Can Manitoba do better?


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An employers group has released a report that shows Manitoba failing in almost every key economic indicator. A report with similar findings was released in advance of the last provincial election in 2011.

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Hey there, time traveller!
This article was published 04/04/2016 (2552 days ago), so information in it may no longer be current.

An employers group has released a report that shows Manitoba failing in almost every key economic indicator. A report with similar findings was released in advance of the last provincial election in 2011.

The NDP government might see it as a partisan attack that is out of context and selective in its use of statistics. The ideal response to the report by the Manitoba Employers Council (MEC), however, is for each political party to say what it will do to improve the province’s dismal profile.

The first step is for everyone to acknowledge there is a problem, despite reports from organizations such as the Conference Board of Canada, which say Manitoba’s economy will thrive and expand this year and next.

The conference board’s glowing report is based on anticipated growth in key sectors of the economy, such as manufacturing, construction and the service industry, which includes government operations.

It’s a narrow analysis, compared to MEC’s report, which used 26 economic, taxation and government indicators to analyze the province’s progress from 2005 to 2014. The data were used to compare Manitoba with its Canadian competitors west of Quebec.

Of the five provinces analyzed, Manitoba ranked last in 16 indicators and fourth in seven. We were first in just one category, the small business corporate tax rate.

Is it unreasonable to expect the weakest province to outperform its beefier competition? Yes, perhaps, in some things. Manitoba, for example, has fewer head offices than all the other provinces in the survey, except Saskatchewan. That sort of makes sense.

Why does Manitoba have fewer businesses per capita than the other provinces, the lowest average weekly earnings, the highest personal income taxes, the lowest basic personal exemption and so on? Why do we spend less on research and development, and why are we No. 1 in terms of public-sector employment per capita?

More disturbing is the province’s record on high school graduation rates. According to the report, Manitoba is dead last “with the highest percentage of workers in the labour force without a high school degree.”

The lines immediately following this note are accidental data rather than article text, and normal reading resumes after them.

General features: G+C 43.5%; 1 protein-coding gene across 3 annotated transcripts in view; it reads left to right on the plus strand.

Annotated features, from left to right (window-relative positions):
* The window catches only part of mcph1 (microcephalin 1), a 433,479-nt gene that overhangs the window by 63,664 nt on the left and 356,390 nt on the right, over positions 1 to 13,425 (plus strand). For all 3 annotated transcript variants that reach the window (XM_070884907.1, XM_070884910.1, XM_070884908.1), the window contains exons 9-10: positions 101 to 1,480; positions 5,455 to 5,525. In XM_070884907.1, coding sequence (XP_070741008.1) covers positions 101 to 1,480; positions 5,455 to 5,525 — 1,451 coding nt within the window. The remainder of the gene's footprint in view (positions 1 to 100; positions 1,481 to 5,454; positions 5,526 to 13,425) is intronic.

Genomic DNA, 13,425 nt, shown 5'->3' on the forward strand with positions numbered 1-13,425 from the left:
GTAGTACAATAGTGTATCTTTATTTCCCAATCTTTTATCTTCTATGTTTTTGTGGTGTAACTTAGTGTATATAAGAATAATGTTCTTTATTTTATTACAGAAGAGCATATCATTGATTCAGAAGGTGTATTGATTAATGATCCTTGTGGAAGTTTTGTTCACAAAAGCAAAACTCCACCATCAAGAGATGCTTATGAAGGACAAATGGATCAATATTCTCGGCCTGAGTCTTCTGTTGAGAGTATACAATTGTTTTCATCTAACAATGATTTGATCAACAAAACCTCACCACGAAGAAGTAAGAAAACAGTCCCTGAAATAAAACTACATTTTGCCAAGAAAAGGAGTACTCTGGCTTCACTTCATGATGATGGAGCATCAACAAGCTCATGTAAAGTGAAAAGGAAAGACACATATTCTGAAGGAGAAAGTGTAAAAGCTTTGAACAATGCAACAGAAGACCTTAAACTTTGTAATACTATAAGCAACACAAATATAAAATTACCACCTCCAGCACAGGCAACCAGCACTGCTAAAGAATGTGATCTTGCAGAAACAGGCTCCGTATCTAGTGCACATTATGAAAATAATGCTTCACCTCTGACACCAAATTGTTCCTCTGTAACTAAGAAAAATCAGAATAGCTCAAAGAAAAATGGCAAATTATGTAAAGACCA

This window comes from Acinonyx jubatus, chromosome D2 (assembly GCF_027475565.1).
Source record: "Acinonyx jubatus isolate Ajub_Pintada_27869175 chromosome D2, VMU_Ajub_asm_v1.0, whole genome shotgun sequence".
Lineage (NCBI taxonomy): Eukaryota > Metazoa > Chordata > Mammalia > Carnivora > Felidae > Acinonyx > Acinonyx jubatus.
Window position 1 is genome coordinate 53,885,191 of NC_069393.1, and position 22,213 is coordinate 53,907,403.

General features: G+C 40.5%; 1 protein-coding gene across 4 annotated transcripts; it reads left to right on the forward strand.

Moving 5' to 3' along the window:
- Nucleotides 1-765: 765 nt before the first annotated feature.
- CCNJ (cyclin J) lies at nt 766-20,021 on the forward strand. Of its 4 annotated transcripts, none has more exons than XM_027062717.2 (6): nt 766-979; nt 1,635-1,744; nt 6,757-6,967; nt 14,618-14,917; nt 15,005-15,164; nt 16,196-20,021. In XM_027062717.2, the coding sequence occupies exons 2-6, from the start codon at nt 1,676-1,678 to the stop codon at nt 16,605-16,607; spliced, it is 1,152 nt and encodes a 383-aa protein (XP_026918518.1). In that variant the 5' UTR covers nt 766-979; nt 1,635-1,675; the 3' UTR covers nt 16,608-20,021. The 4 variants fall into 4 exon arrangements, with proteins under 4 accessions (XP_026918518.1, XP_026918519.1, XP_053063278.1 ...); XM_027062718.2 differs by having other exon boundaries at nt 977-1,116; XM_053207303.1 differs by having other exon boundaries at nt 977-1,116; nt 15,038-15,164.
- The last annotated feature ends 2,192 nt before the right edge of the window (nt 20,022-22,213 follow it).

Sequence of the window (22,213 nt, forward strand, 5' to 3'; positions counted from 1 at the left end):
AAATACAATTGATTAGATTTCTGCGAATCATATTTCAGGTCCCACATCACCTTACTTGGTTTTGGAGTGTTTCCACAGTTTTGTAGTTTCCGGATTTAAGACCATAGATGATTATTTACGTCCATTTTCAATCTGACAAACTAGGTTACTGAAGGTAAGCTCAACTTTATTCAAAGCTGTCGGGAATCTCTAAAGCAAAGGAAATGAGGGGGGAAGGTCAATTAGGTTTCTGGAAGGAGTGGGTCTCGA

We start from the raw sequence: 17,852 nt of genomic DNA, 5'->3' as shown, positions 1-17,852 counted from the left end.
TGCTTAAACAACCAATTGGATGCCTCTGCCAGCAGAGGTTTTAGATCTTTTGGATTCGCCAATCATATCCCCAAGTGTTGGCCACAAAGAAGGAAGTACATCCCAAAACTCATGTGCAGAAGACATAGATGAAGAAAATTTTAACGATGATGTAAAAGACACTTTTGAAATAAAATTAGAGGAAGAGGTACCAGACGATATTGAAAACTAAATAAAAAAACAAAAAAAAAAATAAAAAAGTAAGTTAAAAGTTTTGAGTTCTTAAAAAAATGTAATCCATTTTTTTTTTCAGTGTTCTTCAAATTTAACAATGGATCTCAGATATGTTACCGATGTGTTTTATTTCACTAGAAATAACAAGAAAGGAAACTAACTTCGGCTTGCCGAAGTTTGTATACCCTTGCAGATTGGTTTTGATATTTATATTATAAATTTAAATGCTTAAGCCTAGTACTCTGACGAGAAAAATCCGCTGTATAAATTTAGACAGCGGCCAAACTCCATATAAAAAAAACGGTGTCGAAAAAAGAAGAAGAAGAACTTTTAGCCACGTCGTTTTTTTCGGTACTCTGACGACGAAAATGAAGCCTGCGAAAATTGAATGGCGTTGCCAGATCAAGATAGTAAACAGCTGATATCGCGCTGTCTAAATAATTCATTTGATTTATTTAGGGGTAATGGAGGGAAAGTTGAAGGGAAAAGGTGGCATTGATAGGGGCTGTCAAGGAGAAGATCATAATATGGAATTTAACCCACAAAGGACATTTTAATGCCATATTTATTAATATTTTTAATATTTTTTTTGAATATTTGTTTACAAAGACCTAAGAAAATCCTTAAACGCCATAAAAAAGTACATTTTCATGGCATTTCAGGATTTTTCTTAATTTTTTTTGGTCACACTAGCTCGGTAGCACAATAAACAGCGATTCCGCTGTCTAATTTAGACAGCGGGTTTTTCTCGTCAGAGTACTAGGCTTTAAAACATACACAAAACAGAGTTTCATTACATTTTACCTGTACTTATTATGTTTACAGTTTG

Manitoba is also last in terms of the number of workers with a university degree, as detailed in the MEC’s commentary on the page opposite. Together, the numbers suggest the workforce in other provinces is more educated and better prepared for the challenges of the future. It also suggests a higher degree of social cohesion, even in provinces such as Saskatchewan, which is similar to Manitoba in many ways.

The usual excuses for the province’s weaker performance are we do not have Ontario’s manufacturing heft, British Columbia’s beauty or the natural resources of Alberta and Saskatchewan.

Of course, those provinces do not have Manitoba’s hydro resources, the only Arctic seaport in Canada with rail access, a diverse economy, a world-class arts community, 100,000 lakes and a national museum, among other things.

The business community says Manitoba needs to attract more private investment, which is difficult in the current high tax environment. Indeed, the rate of private investment is usually seen as a sign a city or province is prospering.

Tory Leader Brian Pallister has promised to eliminate bracket creep and raise the basic personal exemption.

Those measures are long overdue, but they alone will not change the province’s fortunes nor its reputation as a government town, where most of the jobs are in the public sector.

Manitoba may never compete with each one of its neighbours on key economic indicators, but that’s not an excuse for pretending the province is doing as well as can be expected.

The leaders of the three main political parties need to explain their vision and plan for improving the province’s mediocre record and replacing it with one of achievement and growth.

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